Thermal Analysis: The DTA-TGA curves of the prepared mixtures (Figures 6 and 7) show: (i) a significant endothermic peak at around 100°C, resulting from the removal of adsorbed and interlayer water of the clay minerals [24]. It represents a 2.209% (for BM) and 2.741% (for MK), weight loss of water moisture and hygroscopic water; (ii) an endothermic peak around 300°C is assigned to the combustion of organic material; (iii) an endothermic peak at 540°C attributed to the dehydroxylation of kaolinite; (iv) an endothermic peaks between 606°C and 726°C with a weight loss of 0.719% corresponds to the dehydroxylation of smectite ; (v) an exothermic peak at around 950°C corresponds to the reorganization of the structure of metakaolin in Mullite.


Figure 6: Granulometric analyses of clays mixtures BM (A) and MK (B). Figure 7:


Figure 7: Dilatométric curve of clays mixtures BM (A) and MK (B).

Dilatometry: The Thermo-dilatometric curve of MK mixture shows a slight dilation at 88.1°C followed by a low shrinkage (4.01%) observed at 144.8°C (Figure 8). Beyond this temperature, the curve becomes linear, which corresponds to an important dilatation. The firing temperature is around 1165°C with a total shrinkage of 4.53%. For BM mixture, the first dilatation is observed at 88°C followed by 2.82% of shrinkage occurred at 175.7°C and, confirming the departure of residual water (Figure 9). The hook observed between 500 and 700°C is linked to the presence of illite. The inflexion point at 707°C is originated from the quartz conversion. The final firing temperature corresponding to 4.70% of shrinkage occurred at 1164°C.


Figure 8: Bigot curves of BM and MK clays mixtures.


Figure 9: Position of clay mixtures on the Holtz and Kovacs diagram.

Plasticity: The results of the plasticity tests are given by the Atterberg limits (Table 5 and Figure 10). The values of the LL are about 49.74% for BM and 51.11% for MK. The PL values are 33.33% and 34.50% for BM and MK respectively, which are in agreement with the range of plasticity used for ceramic product manufacture defined in the literature (30-60%). The plasticity index PI was calculated based on the arithmetic difference of the plasticity limit and liquid limit. Both clays present relatively medium values of plasticity (7%< PI >15%).

Mixtures LL PL PI
BM1 49.74 33.33 16.41
MK1 51.11 34.50 16.61

Table 5: Atterberg limits (%).


Figure 10: X-ray diffraction patterns for the mixed clays sintered at 850°C, 900°C and 1000°C.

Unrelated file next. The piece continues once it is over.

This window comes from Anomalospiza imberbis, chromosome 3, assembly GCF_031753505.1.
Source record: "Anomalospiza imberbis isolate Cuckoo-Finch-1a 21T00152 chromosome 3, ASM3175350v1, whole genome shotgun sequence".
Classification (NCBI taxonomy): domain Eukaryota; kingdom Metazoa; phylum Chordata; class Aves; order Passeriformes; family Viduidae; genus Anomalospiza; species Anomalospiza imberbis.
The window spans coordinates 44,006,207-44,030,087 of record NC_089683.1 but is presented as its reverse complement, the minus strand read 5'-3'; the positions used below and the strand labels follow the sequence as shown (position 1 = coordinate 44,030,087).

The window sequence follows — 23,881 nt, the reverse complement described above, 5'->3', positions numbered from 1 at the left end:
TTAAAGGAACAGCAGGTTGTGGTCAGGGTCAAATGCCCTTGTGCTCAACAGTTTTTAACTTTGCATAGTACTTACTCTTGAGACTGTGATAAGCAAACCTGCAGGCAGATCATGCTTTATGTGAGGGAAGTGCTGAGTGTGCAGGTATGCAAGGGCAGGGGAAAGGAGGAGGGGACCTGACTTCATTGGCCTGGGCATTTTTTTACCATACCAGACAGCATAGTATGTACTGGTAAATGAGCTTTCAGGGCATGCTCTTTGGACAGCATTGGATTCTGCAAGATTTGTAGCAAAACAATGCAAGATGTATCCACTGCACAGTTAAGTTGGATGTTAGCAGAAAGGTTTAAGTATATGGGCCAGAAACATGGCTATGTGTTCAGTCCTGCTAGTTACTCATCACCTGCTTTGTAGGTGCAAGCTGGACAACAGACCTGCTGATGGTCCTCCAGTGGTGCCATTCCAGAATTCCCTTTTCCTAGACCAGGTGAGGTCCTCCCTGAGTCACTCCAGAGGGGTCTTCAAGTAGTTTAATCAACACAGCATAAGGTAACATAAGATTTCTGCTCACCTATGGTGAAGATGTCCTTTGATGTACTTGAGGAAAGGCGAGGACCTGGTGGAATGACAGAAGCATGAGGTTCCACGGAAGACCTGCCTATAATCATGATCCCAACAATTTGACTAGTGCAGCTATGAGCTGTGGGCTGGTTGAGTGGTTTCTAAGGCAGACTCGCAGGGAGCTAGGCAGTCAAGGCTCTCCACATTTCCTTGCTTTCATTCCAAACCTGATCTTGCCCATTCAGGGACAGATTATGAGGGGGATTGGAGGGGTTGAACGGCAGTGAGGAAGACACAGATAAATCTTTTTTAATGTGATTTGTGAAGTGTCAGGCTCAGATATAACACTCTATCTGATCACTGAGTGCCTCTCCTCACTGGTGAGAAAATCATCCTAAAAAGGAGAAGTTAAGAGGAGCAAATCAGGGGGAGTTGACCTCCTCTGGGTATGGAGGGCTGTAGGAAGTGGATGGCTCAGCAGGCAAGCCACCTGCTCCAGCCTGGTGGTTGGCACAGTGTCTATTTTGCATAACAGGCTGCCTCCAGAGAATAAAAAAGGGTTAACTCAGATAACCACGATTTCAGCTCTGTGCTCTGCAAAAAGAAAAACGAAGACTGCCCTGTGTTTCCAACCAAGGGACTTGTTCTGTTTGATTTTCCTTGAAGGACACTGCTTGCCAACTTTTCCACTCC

Bigot Curves: The Bigot curves of the clay mixtures (BM and MK) after drying shows that the proportions of moisture water, interlayer water and colloidal water are 24.66%, 17.61% and 7.05% respectively (Figure 11). The total shrinkage after drying is 5.51%. This value results from the substantial amount of sand in the clay samples.


Figure 11: Ceramic faiences manufactured from clays mixtures BM and clays mixtures MK.

Industrial Tests

Concerning, the tiles manufacture, the results of technological tests in semi-industrial scales show a small drying shrinkage at around 1% for BM and 0.7 for MK (Table 6). Furthermore, the firing shrinkage is less than 2% for the two mixtures and depends to the firing temperature. The values of water absorption are greater than 10% for both mixtures, which is conforms to the French standard N.F.EN. 15 [25] (Table 7). Regarding the resistance to the inflection, which is the parameter defining the class of ceramic faience products according to the French standard N.F. EN 100 [26], we recorded at 1000°C 11.62 N/mm2 for MK mixture and 8.56 N/mm2 for BM mixture. Therefore, the results of semi-industrial technological tests for the tiles are similar. For the ceramic brick fabrication, we consider only one mixture combining BM and MK clays. The drying shrinkage values are around 7.70% and the removing cooking values are 0.44% at 800°C. It becomes 1.8% at 850°C and evolves to 3.89% at 900°C. The water absorption reduces from 14.70 to 7.78% when the temperature shifts from 800°C to 900°C (Table 7).

Mixtures Temperature
Breaking Load Flexural strength N/mm2 Breaking force Removing Cooking
(RC %)
Linear firing shrinkage (LF %) L.O.I (%) Water absorption
MK 950 256.04 6.63 217.49 1.04 1.44 9.24 14.08
1000 312.94 11.62 271.87 1.00 1.57 9.61 13.05
BM 950 211.90 6.58 172.44 0.71 1.65 10.96 14.69
1000 246.23 8.56 200.65 0.69 1.81 11.08 14.17

Table 6: Composition of mixtures and corresponding measured values of flexural strength, water absorption, the linear firing shrinkage, the Removing Cooking and the L.O.I. for ceramic faience.

  Linear firing shrinkage
(LF %)
Firing temperature
Removing Cooking (%) L.O.I (%) Water
Absorption  (WA%)
(BM + MK) Mexture 7,70 800 0.44 9.55 14.70
850 1.8 9.62 11.31
900 3.89 9.90 7.78

Table 7: Technological properties of the prepared ceramic bricks.


In order to assess the potentiality of Mjej el Beb clays in the ceramic industry, their mineralogy, chemistry composition, thermal behaviours and technological properties were determined. The results showed the predominance of the fine fraction composed basically with kaolinite, smectite and illite which are confirmed by the infrared spectroscopy. The confectioned items made of these clays have a red to dark colour arising from the high concentration of iron oxides content. This later, lead to a good fluxing properties and affect the mechanical strength of the ceramic products [27,28]. In addition, Fe2O3 with alkaline elements favour the formation of vitreous phase and lead to the densification of these fine materials and therefore could affect their fluxing and the firing temperatures [29]. The weight loss on ignition occurring after sintering lead to the development of the porosity, and has an effect on the resistance to the inflection during the thermally treatment. Beside, this clays are enriched in some trace elements such as Zn Sr, Cr, Th, Cs, Nb, V, Zr and Y. Zn Sr, Cr, Th which could be mobilized by the mineralizing fluids of the Kef Lasfer mine. These elements have an important role in the improvement of the mechanical resistance of the ceramic products. Previous studies showed that the Cs, Nb and V enhance the melting point as well as the mechanical strength. Whereas, the Zr present as oxide (zirconia), or silicate (zircon) could improve the ceramic materials quality. Biside, Y could be used as a sintering additive [30]. During the thermal treatment, various reactions occur principally dehydration, dehydroxylation and structural reorganization and neoformation phases.